Losing goats is never easy -- especially when they're babies. Rascal was 7 weeks old and died from cocciddia; Judd was two years old and died from excessive stomach worms. Both incidents were preventable.
But, you know, I observe the herd several times throughout the day and both of these little guys looked healthy, alert, and ate along with everyone else. They gave me no clue as to what was going on with them. No clue from the edge of the fence, that is.
Lessons learned: get in there, get a hold of your goats, physically check their eyes, their poop, and their temperature; maintain the logs, watch for trends; know which goats have 'tendencies' or 'weaknesses' then retire them. The emotional and financial devistation will be worth NOT breeding these guys again.
OK. We've had goats since 2003 and have learned things I didn't know existed. Just to mention a few: Didn't think I could give injections, didn't think I could pull a baby, didn't think I could sleep in the barn, didn't think I could ... . (You fill in the blank.)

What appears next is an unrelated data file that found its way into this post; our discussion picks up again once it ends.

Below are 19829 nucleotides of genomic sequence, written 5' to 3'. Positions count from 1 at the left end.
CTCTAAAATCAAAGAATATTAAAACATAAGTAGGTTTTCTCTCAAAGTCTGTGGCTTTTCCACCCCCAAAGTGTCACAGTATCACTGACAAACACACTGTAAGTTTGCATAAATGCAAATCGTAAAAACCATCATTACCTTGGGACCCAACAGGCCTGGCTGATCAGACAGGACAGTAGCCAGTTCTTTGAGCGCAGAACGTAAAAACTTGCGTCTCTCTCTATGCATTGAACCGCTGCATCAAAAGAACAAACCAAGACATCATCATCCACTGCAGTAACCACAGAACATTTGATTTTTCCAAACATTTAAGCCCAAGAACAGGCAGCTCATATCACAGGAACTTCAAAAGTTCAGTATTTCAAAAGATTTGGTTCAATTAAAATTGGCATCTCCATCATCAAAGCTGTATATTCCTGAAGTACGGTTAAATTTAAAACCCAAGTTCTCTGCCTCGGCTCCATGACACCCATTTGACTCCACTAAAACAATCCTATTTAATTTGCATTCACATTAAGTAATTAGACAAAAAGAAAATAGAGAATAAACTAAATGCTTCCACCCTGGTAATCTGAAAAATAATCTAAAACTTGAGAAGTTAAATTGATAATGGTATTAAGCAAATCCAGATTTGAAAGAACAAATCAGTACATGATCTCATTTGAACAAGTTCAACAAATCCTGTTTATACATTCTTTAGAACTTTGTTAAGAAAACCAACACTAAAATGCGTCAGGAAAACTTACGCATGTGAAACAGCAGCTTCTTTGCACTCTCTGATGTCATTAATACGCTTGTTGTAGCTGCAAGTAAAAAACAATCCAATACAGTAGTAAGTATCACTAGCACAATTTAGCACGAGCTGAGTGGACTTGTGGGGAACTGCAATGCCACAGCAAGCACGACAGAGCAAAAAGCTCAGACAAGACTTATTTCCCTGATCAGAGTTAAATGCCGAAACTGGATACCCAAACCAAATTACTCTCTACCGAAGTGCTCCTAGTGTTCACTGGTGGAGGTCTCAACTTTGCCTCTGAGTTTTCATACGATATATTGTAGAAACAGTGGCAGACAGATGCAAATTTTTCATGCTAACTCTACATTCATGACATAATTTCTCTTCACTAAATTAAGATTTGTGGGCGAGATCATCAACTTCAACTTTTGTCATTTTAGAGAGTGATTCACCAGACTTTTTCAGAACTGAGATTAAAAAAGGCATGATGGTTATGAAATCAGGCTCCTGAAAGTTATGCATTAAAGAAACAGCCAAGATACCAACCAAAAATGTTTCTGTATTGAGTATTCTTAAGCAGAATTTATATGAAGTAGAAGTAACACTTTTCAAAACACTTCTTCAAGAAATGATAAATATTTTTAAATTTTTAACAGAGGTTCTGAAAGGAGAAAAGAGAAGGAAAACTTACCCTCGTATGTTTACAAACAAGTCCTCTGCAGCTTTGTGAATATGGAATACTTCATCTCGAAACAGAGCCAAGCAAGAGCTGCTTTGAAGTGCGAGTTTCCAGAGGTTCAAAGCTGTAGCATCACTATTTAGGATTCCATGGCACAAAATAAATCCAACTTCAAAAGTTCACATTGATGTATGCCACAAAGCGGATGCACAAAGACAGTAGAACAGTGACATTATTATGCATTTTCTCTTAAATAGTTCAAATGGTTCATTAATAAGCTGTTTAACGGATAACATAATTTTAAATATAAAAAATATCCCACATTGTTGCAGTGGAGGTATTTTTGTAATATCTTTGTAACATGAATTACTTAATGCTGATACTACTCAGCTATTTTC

The objective for having goats is to have goat milk for our skin care products (soaps and lotions for now). The objective is NOT to have so many goats that they don't have room to run, graze, and be healthy. We're reckoning that we'll be reducing our herd production next year.
We'll be making a few changes next year; but we're not really sure what they'll be yet. Please stay tuned so you can help me decide.
Thank you for all your support.
Warmest regards, Pat Allen, MidWife